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Criticisms of Stakeholder Theory

Adapted from Chapter 2 of Human Resource Management in a Business Context, 2nd edition. Copyright © 1997-2006 Alan Price 2004.

"... among business ethicists there is a consensus favoring the stakeholder theory of the firm - a theory that seeks to redefine and reorient the purpose and the activities of the firm. Far from providing an ethical foundation for capitalism, these business ethicists seek to change it dramatically." (Marcoux, 2000).

Windsor (1998) points out that Stakeholder theory is arguably at an early stage of intellectual development, identifying. Donaldson and Preston (1995) as having 'only recently revolutionized our conception of stakeholder theory by delineating nested descriptive, instrumental, and normative dimensions with the latter at the core.' Windsor also notes that Donaldson and Preston characterize 'the bulk of earlier stakeholder literature as blurred theorizing (1995: 66).

Windsor (1998) states that:

"The lack of an explicit specification of the relationship between stakeholder and economic reasoning is a major lacuna. While stakeholder theory has achieved a degree of acceptance in the strategic management literature, now being commonly noted in new textbooks as a tool of strategic analysis, there is substantial resistance to stakeholder reasoning in the financial-economics literature. There is a counter-movement favoring stronger stockholders’ rights and corporate-governance standards; shareholder value and economic value-added notions are gaining currency."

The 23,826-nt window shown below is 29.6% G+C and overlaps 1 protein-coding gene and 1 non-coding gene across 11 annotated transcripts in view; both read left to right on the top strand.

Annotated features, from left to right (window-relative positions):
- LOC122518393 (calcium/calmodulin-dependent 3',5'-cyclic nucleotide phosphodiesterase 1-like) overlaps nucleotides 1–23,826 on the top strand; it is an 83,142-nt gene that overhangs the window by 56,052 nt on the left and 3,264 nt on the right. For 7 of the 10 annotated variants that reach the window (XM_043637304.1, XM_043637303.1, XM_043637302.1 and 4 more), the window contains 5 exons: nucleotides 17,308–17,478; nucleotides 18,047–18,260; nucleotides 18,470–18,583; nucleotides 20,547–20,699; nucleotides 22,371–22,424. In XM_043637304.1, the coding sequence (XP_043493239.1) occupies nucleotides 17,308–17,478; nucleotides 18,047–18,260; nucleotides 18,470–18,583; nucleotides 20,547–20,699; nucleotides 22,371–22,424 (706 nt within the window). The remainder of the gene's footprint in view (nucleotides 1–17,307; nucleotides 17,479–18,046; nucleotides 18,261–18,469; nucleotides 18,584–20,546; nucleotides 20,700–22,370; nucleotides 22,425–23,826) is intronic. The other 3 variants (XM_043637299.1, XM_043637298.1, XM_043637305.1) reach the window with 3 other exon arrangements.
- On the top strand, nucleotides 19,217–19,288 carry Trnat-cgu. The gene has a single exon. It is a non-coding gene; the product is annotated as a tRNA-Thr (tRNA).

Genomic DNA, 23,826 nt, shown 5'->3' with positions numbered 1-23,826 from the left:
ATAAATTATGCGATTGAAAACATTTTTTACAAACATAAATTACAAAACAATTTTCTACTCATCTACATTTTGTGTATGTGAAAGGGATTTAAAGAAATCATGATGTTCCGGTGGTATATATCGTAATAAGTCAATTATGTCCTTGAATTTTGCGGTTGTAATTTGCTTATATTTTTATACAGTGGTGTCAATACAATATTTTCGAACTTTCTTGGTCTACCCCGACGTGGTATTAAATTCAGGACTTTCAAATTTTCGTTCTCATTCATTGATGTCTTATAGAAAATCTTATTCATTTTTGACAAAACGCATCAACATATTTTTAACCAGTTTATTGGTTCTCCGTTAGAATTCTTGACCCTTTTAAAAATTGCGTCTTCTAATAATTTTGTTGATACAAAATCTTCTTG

Shareholder theorists such as Milton Friedman argue that managers should serve the interests of a firm's owners - shareholders. They contend that the social obligations of the firm are limited to:

  • making good on contracts
  • obeying the law
  • adhering to ordinary moral expectations

Briefly, "obligations to nonshareholders stand as sideconstraints on the pursuit of shareholder interests (Marcoux, 2000)."

Marcoux asks, in the Friedman vein, "... why firms are obligated to give something back to those to whom they routinely give so much already. Rather than enslave their employees, firms typically pay them wages and benefits in return for their labor. Rather than steal from their customers, firms typically deliver goods and services in return for the revenues that customers provide. Rather than free ride on public provisions, firms typically pay taxes and obey the law. Moreover, these com-pensations are ones to which the affected parties or (in the case of communities and unionized employees) their agents freely agree. For what reasons, then, is one to conclude that those compensations are inadequate or unjust, necessitating that firms give something more to those whom they have already compensated?"

Even if one accepts the validity of Stakeholder theory as a general approach, there remains a dispute over the meaning of 'stakeholder'. For example, Windsor (1998) considers that: "who is logically a stakeholder is in fact an unresolved matter in the literature ..." Whereas Freeman's seminal conception was that the stakeholder community should include everyone who affected or was affected by an organization - a widely accepted definition - Donaldson and Preston (1995: 86) distinguished between non-stakeholder influencers and "true" stakeholders. They argued that stakeholdership as a concept is more than just a union of influence and impact. Windsor (1998) describes this restricted class of stakeholders as contributing beneficiaries.

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